Giuseppe Lanzino and Ioannis Loumiotis
R. Scooter Plowman, Alison Clarke, Mike Clarke and James V. Byrne
Over a 16-year period, 570 patients presenting with acute aneurysmal subarachnoid hemorrhage were successfully treated using endosaccular coil embolization within 30 days of hemorrhage by a single surgeon. Patients were followed to assess the stability of aneurysm occlusion and its longer-term efficacy in protecting against rebleeding.
Patients were followed for 6 to 191 months (mean 73.7 months, median 67 months) by clinical review, angiography performed at 6 and 24 months posttreatment, and questionnaires sent via the postal service every 5 years. Late rebleeding was defined as > 30 days after treatment.
Stable angiographic occlusion was evident in 74.5% of small, 72.2% of large, and 60% of giant aneurysms. Recurrent filling was found in 119 (26.3%) of 452 aneurysms. Rebleeding was diagnosed in 9 patients (6 treated aneurysms) and occurred between 2 and 114 months posttreatment. It was due to aneurysm recurrence in 6 patients, rupture of a coincidental untreated aneurysm in 2 patients, and rupture of a de novo aneurysm in 1 patient. Rebleeding occurred in 3 (2.5%) of 119 unstable aneurysms and in 3 (0.9%) of 333 stable aneurysms, as seen on initial follow-up angiography studies. Annual rebleeding rates ranged from 0.2% to 0.6% for all causes and from 0.2% to 0.4% for rebleeding of treated aneurysms. No rebleeding was recorded after the first decade, with 138 patients having more than 10 years of follow-up.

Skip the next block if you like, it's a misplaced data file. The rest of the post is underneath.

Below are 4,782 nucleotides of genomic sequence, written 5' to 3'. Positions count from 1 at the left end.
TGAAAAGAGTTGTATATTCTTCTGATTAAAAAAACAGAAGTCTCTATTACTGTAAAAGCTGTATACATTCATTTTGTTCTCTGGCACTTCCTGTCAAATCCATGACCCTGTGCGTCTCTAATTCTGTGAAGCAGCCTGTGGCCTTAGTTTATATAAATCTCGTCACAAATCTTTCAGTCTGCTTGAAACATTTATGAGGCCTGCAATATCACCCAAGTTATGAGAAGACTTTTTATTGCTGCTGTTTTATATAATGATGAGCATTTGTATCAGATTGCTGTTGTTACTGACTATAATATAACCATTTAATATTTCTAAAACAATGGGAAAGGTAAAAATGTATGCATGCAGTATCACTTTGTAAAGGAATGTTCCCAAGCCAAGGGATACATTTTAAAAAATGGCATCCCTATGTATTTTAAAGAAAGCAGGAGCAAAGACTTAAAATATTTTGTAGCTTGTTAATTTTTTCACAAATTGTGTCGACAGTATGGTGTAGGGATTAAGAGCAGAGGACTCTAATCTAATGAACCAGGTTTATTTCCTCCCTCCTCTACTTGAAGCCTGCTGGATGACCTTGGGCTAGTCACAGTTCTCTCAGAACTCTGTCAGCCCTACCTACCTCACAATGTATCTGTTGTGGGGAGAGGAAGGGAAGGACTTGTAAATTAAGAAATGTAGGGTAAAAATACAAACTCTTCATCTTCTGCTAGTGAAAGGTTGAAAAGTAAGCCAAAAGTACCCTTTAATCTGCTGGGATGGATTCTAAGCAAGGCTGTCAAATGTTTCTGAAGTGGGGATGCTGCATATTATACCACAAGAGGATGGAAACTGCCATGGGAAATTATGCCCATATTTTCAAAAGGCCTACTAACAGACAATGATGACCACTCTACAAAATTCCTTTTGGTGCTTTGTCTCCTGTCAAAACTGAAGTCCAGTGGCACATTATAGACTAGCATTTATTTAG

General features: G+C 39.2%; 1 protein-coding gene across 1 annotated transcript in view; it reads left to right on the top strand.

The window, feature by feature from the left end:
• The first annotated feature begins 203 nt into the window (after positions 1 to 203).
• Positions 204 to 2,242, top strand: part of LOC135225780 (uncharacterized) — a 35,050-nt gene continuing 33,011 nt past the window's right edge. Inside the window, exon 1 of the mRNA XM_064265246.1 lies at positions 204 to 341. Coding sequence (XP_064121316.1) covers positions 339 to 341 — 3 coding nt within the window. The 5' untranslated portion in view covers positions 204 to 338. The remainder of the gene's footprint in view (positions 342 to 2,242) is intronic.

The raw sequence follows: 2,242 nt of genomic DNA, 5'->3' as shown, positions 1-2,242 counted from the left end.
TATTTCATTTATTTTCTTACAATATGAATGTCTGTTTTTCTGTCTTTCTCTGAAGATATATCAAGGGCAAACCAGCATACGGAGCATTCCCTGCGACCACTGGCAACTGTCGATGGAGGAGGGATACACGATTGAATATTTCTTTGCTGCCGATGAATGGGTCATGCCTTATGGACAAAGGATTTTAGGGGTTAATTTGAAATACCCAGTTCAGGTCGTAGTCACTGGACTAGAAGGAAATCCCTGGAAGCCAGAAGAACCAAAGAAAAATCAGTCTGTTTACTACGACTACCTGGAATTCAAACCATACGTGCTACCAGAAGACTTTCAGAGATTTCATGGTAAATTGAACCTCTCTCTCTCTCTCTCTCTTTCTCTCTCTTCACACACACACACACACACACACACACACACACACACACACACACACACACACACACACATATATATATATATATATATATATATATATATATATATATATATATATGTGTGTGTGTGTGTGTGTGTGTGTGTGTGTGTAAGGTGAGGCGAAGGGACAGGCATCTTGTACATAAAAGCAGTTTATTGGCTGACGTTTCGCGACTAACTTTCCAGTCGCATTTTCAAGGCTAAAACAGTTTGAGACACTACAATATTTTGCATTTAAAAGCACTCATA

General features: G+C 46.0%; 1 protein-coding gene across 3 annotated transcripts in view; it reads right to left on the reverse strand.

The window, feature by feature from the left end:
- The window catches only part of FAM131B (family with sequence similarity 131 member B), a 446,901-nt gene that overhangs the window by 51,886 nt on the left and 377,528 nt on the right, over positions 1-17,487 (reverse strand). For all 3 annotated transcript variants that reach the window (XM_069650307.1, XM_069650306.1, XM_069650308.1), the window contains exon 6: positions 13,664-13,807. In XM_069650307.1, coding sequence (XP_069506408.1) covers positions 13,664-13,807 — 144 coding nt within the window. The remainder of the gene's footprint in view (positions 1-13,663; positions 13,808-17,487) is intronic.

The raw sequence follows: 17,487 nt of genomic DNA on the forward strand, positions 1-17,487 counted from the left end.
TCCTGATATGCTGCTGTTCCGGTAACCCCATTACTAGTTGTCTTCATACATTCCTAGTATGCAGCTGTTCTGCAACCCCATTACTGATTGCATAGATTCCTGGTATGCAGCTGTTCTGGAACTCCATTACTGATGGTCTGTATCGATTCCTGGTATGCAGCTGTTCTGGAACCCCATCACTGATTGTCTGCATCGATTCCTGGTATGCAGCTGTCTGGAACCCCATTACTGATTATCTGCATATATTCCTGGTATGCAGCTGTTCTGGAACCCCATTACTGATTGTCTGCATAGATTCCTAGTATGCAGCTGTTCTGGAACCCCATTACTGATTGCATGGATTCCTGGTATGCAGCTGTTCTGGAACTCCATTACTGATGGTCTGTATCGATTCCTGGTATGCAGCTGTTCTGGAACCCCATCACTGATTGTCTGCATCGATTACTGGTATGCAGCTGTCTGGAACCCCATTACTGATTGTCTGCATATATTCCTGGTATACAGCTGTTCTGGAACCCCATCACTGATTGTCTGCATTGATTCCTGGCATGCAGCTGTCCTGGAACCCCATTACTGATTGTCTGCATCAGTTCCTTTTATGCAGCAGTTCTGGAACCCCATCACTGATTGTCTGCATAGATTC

Periodic follow-up with angiographic studies after coil embolization is recommended to identify aneurysm recurrence and patients at a high risk of late rebleeding in the medium term. More frequent follow-up is recommended for patients harboring coincidental unruptured aneurysms.
James V. Byrne, Min-Joo Sohn and Andrew J. Molyneux
Object. During a 5-year period 317 patients presenting with aneurysmal subarachnoid hemorrhage were successfully treated by coil embolization within 30 days of hemorrhage. The authors followed patients to assess the stability of aneurysm occlusion and its longer-term efficacy in protecting patients against rebleeding.
Methods. Patients were followed for 6 to 65 months (median 22.3 months) by clinical review, angiography performed at 6 months posttreatment, and annual questionnaires. Stable angiographic occlusion was evident in 86.4% of small and 85.2% of large aneurysms with recurrent filling in 38 (14.7%) of 259 aneurysms. Rebleeding was caused by aneurysm recurrence in four patients (between 11 and 35 months posttreatment) and by rupture of a coincidental untreated aneurysm in one patient. Annual rebleeding rates were 0.8% in the 1st year, 0.6% in the 2nd year, and 2.4% in the 3rd year after aneurysm embolization, with no rebleeding in subsequent years. Rebleeding occurred in three (7.9%) of 38 recurrent aneurysms and in one (0.4%) of 221 aneurysms that appeared stable on angiography.